The Romans had no party system, and each candidate stood as an individual, but the well established aristocratic families had big advantages on top of their wealth, because voters liked familiar names. Plenty of voters owed the family for past favours or hoped for future benefits. On top of that they had the successes of earlier generations to boast and lost no opportunity to remind people of what their brothers, fathers, grandfathers and others had done for the Republic. Even a family funeral was public event, advertising the brand. No Roman would be surprised to see the Clinton brand appearing again, or be surprised that no one apart from a true outsider dared to challenge such a big name for the party nomination. (Cicero and Caesar would be surprised to see a female candidate and women voters, so that is one area where we can genuinely be proud of our modern system. On the other hand, they never had to think about whether having the spouse of a former president holding the same office was a good thing).
Roman politicians needed to be orators, trained to project their voice as thoroughly as an opera singer, to frame and deliver a polished speech at a moment's notice. Cicero's device was to start with a fairly complicated idea, and then get simpler and deal in slogans so that the audience was flattered into thinking they were clever. The abuse of 2016 pales in comparison with Roman political invective. Rivals were routinely damned as corrupt, lazy, ignorant, vicious and perverted - accusations of incest, usually with a sister, are surprisingly common. Aristocrats could be portrayed as unworthy of their ancestors and men new to politics as base born. Some of the feuds became personal, but more often the rival of one year became the temporary ally and friend of another. Such things rarely caused comment, and Roman politicians lacked the modern enthusiasm for apologizing.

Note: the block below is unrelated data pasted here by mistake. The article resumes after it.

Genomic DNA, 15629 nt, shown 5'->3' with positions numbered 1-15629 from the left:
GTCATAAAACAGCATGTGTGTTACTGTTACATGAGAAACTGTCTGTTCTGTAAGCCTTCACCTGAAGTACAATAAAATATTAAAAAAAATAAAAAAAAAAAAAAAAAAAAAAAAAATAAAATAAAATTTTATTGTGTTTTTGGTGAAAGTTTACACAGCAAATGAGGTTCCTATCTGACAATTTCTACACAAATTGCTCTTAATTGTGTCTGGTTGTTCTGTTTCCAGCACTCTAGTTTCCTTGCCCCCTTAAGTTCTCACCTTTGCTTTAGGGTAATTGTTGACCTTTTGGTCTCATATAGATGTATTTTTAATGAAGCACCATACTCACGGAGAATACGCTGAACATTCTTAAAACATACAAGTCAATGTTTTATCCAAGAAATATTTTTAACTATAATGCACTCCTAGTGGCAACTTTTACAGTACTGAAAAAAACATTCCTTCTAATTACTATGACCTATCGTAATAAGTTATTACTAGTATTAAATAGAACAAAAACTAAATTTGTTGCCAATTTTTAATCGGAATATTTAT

A president's term is longer than the twelve months given to a Roman magistrate, but even so he or she will struggle to fulfil all the promises made to supporters or all the warnings given by rivals. There is a danger that the hatred and contempt expressed on both sides in 2016 will do lasting damage, and it is unlikely that the deep disillusionment of so many hard-working people with the political establishment will fade. Yet we should be grateful. In Cicero's day politics became ever more violent as the democratic system broke down altogether. At least for the moment, there is no prospect of that.